Of migrational disorders, vasa previa occurs when submembranous fetal vessels cross the endocervical os. It may cause stillbirth as a result of rupture of fetal vessels during labor or rupture of membranes leading to fetal exsanguination or both. Fetal blood may pass through the vagina rather than entering the maternal circulation. Histologic evaluation of the placenta and cord confirms the diagnosis.
Circulatory disorders of the placenta related to the occurrence of stillbirth may be on the maternal or fetal side (Fig. 5). A major maternal circulatory disorder is abruptio placenta, which may be considered a cause of death when there are clinical signs of a large abruption or histopathologic examination of the placenta showing extensive signs of abruption (Fig. 6, available online at http://links.lww.com/AOG/A128). The adjusted relative risk was 8.9 (95% confidence interval [CI], 6.0–13.0) for stillbirth in a cohort of women with abruption. The subset of women with more than 75% placental separation had an adjusted relative risk for stillbirth of 31.5 (95% CI 17.0–58.4).52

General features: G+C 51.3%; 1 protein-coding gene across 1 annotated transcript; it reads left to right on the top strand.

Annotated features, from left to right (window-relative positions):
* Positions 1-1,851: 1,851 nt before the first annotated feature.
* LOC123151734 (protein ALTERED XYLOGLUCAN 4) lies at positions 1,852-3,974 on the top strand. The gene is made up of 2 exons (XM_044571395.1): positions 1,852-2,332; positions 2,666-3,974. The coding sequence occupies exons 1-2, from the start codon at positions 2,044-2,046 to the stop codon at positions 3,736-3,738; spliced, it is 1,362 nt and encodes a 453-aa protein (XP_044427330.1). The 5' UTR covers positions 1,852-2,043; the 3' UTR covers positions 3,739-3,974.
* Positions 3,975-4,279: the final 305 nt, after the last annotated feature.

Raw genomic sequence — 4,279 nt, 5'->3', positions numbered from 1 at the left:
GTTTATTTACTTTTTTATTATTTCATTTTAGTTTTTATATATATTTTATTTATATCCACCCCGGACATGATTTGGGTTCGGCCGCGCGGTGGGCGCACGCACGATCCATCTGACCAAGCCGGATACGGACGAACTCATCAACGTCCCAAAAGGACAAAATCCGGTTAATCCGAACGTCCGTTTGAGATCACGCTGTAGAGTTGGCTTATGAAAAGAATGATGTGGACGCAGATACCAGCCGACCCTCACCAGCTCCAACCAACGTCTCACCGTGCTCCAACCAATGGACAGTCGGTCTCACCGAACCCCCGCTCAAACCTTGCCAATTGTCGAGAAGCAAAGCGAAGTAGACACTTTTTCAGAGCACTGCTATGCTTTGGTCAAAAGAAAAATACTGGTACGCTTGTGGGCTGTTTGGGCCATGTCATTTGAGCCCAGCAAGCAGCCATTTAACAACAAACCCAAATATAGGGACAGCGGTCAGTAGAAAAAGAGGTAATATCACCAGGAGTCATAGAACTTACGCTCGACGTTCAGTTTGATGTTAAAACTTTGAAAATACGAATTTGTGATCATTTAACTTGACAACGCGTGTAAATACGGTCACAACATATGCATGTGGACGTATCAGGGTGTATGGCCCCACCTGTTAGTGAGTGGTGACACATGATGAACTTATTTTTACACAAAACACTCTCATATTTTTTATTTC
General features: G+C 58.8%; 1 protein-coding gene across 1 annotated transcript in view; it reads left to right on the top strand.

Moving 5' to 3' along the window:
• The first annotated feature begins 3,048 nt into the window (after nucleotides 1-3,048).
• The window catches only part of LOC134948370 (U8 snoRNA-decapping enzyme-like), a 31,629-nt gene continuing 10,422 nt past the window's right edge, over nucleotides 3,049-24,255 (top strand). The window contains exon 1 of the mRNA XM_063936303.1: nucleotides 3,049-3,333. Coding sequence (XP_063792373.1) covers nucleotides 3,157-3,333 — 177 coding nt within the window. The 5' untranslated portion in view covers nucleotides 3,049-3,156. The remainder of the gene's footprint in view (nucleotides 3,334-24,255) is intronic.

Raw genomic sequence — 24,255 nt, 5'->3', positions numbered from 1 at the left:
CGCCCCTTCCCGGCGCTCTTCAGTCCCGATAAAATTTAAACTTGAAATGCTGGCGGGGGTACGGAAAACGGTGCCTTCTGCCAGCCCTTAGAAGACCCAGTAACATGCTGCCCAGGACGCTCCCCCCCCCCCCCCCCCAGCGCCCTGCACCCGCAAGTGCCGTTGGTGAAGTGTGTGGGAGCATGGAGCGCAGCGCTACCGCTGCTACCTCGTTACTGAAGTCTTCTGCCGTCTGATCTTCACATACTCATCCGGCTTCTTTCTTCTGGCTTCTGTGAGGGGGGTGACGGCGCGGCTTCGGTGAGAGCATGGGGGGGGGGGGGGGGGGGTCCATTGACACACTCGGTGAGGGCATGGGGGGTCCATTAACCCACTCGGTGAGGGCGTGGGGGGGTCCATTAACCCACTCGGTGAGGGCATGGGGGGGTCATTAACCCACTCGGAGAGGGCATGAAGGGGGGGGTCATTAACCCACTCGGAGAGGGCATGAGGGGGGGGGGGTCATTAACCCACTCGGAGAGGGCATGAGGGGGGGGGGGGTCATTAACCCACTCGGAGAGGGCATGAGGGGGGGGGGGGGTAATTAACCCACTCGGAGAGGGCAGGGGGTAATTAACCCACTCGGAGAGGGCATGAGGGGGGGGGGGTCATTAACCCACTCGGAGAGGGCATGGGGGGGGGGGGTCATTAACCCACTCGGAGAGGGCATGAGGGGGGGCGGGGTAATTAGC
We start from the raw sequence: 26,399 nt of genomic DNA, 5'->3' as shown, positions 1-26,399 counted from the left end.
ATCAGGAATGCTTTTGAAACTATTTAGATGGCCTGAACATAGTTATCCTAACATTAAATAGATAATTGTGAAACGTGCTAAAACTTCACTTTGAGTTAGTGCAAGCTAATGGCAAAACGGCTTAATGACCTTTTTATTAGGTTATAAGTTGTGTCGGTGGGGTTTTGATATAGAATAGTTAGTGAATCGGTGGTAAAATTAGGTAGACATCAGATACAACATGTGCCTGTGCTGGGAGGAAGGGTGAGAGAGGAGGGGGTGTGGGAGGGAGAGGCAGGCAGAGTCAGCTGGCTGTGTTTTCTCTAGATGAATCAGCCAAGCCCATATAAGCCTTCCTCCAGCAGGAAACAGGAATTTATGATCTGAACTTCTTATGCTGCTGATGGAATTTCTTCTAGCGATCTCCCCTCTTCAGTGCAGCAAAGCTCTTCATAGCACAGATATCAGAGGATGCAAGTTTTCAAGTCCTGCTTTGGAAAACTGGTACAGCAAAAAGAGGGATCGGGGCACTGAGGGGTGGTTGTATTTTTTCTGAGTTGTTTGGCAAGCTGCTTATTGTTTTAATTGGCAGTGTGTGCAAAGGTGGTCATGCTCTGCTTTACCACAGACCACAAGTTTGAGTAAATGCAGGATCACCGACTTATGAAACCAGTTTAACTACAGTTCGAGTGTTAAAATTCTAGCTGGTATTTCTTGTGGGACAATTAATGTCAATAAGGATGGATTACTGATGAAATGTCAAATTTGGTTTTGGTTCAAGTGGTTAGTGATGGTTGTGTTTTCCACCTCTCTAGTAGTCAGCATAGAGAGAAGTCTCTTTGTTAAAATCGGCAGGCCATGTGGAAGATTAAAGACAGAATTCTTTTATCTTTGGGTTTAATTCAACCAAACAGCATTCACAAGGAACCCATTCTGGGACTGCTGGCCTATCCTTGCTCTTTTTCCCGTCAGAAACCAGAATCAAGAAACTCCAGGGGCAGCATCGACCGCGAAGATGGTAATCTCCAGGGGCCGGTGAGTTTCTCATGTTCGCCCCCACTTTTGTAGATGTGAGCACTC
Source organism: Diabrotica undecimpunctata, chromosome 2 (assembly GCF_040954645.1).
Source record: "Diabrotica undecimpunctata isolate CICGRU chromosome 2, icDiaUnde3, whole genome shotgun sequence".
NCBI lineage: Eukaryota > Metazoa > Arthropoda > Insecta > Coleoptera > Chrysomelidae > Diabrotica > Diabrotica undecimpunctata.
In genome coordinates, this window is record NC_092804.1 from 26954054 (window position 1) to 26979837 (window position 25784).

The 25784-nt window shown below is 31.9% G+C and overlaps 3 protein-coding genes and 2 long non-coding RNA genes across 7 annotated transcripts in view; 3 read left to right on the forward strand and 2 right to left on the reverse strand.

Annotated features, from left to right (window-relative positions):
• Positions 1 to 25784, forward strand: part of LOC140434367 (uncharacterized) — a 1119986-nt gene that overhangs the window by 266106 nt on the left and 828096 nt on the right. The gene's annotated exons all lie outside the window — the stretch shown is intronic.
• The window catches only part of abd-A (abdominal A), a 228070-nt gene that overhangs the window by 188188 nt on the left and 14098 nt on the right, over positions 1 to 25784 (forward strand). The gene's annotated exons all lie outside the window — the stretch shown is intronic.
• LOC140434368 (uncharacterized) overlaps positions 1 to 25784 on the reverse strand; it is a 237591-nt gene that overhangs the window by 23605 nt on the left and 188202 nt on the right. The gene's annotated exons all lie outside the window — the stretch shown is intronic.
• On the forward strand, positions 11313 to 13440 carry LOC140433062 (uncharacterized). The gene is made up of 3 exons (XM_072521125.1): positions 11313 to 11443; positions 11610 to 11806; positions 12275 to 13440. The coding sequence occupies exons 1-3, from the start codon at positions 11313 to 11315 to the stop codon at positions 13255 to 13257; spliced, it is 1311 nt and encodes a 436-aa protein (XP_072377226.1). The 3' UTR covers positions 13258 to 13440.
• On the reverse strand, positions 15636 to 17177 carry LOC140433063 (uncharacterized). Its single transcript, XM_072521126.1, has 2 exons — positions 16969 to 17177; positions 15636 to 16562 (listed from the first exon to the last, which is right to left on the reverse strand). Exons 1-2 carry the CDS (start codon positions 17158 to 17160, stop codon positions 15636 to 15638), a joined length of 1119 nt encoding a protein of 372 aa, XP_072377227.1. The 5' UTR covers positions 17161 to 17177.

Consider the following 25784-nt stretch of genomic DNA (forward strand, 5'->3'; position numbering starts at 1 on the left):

The diagnosis of abruption often is made based on clinical parameters. The most common is vaginal bleeding, which occurs in a majority of women with abruption. However, some patients will have a concealed abruption in which blood from premature placental separation remains trapped behind the placenta, never passing through the vagina where it becomes obvious to the clinician. Other clinical signs of abruption include abdominal pain, abnormal fetal heart rate tracings indicative of hypoxia, and abnormal uterine contraction patterns with either titanic contractions and hyperstimulation or tachysystole. Clinicians often estimate the degree of placental detachment based on gross evaluation of the placenta. However, it may be difficult to determine whether the detachment occurred before or after death in cases of antepartum stillbirth. These clinical parameters are central to the diagnosis of abruption, but they are inherently subjective. Placental abruption may be considered the cause of death when there are clinical signs of a large abruption or histopathologic examination of the placenta showing extensive signs of abruption (more than 30%).